Observational study: prospective longitudinal cohort (Green)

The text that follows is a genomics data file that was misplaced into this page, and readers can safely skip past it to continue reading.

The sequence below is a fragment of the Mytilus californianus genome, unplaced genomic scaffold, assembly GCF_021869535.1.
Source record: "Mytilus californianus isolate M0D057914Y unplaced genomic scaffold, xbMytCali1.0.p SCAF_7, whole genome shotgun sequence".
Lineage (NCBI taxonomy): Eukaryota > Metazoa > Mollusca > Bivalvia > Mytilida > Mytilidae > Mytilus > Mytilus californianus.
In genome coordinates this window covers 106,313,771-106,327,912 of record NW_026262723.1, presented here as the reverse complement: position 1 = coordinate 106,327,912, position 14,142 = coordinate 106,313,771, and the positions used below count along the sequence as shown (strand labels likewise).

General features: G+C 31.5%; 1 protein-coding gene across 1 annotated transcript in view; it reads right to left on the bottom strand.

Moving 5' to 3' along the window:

In this study recently published in the European Journal of Neurology, the authors aimed to define the risk of acute stroke in patients with severe and non‐severe COVID‐19. They performed an observational multicentre cohort study in four participating hospitals in Saxony, Germany to characterise consecutive patients with laboratory‐confirmed COVID‐19 who experienced acute stroke during hospitalisation. Furthermore, they conducted a systematic review using PubMed/MEDLINE, EMBASE, Cochrane Library and bibliographies of identified papers following PRISMA guidelines including data from observational studies of acute stroke in COVID‐19 patients. Data was extracted by two independent reviewers and pooled with multicentre data to calculate risk ratios (RR) and 95% confidence intervals (95%CIs) for acute stroke related to COVID‐19 severity using random effects models. Between‐study heterogeneity was assessed using Cochran’s Q and I2‐statistics. Of 165 patients hospitalised for COVID‐19 (49.1% males, median age 67 years [57‐79], 72.1% severe or critical condition) included in the multicentre study, overall stroke rate was 4.2% (95%CI: 1.9‐8.7%). The systematic literature search identified two observational studies involving 576 patients that were eligible for meta‐analysis. Among 741 pooled COVID‐19 patients, overall stroke rate was 2.9% (95%CI: 1.9‐4.5). The risk of acute stroke was increased for patients with severe compared to non‐severe COVID‐19 (RR 4.18, 95%CI 1.7‐10.25; p=0.002) with no evidence of heterogeneity (I2=0%, p=0.82). The authors concluded that synthesised analysis of data from their multicentre study and previously published cohorts indicate that severity of COVID‐19 is associated with an increased risk of acute stroke.